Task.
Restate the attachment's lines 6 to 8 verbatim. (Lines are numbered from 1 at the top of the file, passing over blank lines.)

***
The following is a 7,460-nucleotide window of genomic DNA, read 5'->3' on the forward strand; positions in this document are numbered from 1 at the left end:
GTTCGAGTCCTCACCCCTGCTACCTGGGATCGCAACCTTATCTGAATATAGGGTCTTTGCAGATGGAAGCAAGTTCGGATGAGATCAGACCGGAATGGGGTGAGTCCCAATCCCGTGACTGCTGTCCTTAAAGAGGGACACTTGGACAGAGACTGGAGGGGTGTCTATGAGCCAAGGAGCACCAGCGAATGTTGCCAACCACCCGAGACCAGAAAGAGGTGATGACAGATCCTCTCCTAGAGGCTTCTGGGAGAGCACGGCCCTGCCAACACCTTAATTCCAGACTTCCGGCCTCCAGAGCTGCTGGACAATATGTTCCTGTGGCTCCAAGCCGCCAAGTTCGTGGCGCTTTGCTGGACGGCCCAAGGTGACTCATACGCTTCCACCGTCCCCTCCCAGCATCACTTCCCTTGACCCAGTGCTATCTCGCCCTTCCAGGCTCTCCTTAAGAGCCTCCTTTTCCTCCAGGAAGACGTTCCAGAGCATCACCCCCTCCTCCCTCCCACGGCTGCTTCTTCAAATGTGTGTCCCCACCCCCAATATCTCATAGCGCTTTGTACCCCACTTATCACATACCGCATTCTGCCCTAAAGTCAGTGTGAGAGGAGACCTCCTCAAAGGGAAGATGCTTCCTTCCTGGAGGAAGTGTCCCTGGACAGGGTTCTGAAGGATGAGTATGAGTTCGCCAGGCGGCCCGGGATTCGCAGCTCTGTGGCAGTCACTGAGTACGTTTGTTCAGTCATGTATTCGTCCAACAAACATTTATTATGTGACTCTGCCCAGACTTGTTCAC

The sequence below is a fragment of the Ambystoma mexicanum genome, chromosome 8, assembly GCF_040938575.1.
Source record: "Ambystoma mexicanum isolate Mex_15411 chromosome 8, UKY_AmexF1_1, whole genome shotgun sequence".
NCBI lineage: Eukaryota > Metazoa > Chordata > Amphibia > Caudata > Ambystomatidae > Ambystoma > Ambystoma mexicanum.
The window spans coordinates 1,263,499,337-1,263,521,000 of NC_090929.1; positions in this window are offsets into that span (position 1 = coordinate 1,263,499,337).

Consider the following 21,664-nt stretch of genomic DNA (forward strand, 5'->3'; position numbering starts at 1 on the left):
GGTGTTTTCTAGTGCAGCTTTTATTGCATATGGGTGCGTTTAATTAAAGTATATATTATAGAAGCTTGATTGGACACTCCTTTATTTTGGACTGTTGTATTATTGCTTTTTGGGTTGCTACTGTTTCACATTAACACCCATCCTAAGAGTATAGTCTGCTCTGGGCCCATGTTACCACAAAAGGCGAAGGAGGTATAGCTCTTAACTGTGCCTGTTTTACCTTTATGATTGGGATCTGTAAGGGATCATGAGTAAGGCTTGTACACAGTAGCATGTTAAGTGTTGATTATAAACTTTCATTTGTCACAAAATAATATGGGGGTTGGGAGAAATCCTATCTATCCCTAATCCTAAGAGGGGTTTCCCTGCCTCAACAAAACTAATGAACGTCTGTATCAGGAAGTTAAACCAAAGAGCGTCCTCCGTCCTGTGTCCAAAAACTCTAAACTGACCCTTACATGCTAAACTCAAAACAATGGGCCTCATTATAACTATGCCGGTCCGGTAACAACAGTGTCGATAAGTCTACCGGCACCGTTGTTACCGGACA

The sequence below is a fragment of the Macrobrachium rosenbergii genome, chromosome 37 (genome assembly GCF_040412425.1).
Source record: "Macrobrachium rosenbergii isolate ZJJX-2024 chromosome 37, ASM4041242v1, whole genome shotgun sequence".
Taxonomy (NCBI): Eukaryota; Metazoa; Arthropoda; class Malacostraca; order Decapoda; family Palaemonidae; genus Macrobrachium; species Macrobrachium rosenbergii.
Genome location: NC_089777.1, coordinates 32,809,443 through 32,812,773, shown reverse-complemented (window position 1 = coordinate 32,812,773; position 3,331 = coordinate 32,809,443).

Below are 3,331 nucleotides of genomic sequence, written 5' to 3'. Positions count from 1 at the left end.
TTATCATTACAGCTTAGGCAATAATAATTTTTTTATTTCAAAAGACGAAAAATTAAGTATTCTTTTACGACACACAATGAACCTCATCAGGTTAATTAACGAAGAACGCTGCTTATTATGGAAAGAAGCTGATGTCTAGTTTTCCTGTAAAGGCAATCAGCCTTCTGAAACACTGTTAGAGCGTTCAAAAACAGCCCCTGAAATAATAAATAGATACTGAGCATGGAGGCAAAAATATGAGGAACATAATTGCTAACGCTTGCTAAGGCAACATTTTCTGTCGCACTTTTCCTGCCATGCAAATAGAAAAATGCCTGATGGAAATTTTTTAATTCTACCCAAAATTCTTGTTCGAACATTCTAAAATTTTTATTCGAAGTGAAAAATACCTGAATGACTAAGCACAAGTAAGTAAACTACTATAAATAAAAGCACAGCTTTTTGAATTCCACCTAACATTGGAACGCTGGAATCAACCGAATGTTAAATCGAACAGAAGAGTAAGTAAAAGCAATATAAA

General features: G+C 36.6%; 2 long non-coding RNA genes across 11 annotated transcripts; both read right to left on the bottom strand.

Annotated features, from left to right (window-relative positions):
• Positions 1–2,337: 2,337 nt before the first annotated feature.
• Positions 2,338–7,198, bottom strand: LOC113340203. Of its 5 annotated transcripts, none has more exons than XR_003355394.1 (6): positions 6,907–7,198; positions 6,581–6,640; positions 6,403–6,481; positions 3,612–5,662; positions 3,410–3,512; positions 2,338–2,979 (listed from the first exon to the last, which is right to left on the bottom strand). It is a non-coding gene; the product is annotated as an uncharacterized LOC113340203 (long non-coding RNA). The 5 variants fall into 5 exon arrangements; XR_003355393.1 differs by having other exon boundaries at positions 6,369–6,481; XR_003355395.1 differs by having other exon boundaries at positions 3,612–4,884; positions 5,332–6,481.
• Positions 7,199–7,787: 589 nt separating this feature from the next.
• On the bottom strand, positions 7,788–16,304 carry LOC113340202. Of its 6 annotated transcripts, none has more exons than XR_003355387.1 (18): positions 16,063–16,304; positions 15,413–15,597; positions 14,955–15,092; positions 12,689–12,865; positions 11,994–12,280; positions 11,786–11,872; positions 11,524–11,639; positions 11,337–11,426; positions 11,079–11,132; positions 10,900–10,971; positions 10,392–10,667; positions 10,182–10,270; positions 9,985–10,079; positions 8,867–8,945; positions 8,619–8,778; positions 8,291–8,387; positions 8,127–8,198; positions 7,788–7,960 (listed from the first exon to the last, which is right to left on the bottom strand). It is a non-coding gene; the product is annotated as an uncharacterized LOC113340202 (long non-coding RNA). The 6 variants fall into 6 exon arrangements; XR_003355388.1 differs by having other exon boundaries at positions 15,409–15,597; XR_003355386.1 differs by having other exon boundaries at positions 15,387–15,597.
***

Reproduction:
The window spans coordinates 1,263,499,337-1,263,521,000 of NC_090929.1; positions in this window are offsets into that span (position 1 = coordinate 1,263,499,337).

Consider the following 21,664-nt stretch of genomic DNA (forward strand, 5'->3'; position numbering starts at 1 on the left):
GGTGTTTTCTAGTGCAGCTTTTATTGCATATGGGTGCGTTTAATTAAAGTATATATTATAGAAGCTTGATTGGACACTCCTTTATTTTGGACTGTTGTATTATTGCTTTTTGGGTTGCTACTGTTTCACATTAACACCCATCCTAAGAGTATAGTCTGCTCTGGGCCCATGTTACCACAAAAGGCGAAGGAGGTATAGCTCTTAACTGTGCCTGTTTTACCTTTATGATTGGGATCTGTAAGGGATCATGAGTAAGGCTTGTACACAGTAGCATGTTAAGTGTTGATTATAAACTTTCATTTGTCACAAAATAATATGGGGGTTGGGAGAAATCCTATCTATCCCTAATCCTAAGAGGGGTTTCCCTGCCTCAACAAAACTAATGAACGTCTGTATCAGGAAGTTAAACCAAAGAGCGTCCTCCGTCCTGTGTCCAAAAACTCTAAACTGACCCTTACATGCTAAACTCAAAACAATGGGCCTCATTATAACTATGCCGGTCCGGTAACAACAGTGTCGATAAGTCTACCGGCACCGTTGTTACCGGACA